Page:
In cultures and countries where there are no modern toilet bowls and toilet seats, people stoop over a hole in the ground to defecate.
In Taiwan, some modern hotels have toilets without toilet seats. Guests defecate by stooping over a hole in the floor of the bathroom.
Many traditional Chinese doctors recommend stooping as a regular exercise. They say that stooping for 10 to 15 minutes a day strengthens the legs and the waist. In villages in Africa, China, Southeast Asia and Latin America, tribal village people stoop as a natural way of sitting because they do not have chairs.
Stooping facilitates defecation. Some doctors of Chinese medicine have said that modern Western style toilet seats do not facilitate defecation. They recommend stooping to defecate.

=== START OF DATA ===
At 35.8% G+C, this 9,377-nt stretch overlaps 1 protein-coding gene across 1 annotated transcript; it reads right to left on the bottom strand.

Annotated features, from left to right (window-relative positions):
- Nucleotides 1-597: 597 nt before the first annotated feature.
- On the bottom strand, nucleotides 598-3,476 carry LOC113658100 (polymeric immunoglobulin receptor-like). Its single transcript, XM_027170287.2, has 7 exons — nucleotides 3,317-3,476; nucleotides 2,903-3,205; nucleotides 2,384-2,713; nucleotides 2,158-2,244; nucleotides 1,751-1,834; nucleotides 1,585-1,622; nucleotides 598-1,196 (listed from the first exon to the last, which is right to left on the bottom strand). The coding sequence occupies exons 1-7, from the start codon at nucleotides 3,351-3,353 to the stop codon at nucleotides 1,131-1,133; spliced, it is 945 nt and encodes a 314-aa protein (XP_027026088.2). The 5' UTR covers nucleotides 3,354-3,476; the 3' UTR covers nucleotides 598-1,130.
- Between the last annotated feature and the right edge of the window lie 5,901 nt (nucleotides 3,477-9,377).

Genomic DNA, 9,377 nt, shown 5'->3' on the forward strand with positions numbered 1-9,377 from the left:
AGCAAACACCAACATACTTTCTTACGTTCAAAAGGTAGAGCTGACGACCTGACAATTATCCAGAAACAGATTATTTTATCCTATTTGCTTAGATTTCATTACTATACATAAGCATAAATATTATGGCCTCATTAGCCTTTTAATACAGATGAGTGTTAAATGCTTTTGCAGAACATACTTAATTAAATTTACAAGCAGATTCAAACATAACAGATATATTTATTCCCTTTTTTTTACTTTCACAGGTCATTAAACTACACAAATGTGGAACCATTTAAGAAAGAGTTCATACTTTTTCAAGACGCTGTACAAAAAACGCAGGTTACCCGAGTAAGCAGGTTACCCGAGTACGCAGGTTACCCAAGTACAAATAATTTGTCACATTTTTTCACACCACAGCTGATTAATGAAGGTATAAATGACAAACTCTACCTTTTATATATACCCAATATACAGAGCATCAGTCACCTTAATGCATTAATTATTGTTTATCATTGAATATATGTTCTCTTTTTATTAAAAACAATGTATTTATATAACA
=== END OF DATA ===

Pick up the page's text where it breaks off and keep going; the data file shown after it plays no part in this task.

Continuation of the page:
Stooping is also said to improve cardiovascular function, stabilize blood pressure, regulate internal secretion or the endocrine system, and stimulate metabolism. Stooping also strengthens knee joint function, and forestalls the onset of ageing of the knees. It also contributes to the prevention of hemorrhoids, inflammation of the prostate (prostatitis), kidney stone formation, constipation, and straining of the lumbar muscles, according to claims by traditional Chinese doctors.
The stooping exercise should be accompanied by inhaling while going down and exhaling while standing back up. Some older people should not stoop all the way down to the point of sitting on one’s lower legs (deep stoop). Instead, older people should bend their knees to an angle less than 60 degrees. Some older people may become dizzy when getting up from a deep stoop.
The movements of bending down and standing up again must be slow and not abrupt.
For senior citizens, the stooping exercise can also be done next to a bed by holding onto a bed frame or next to a door knob by holding on to it for support and balance.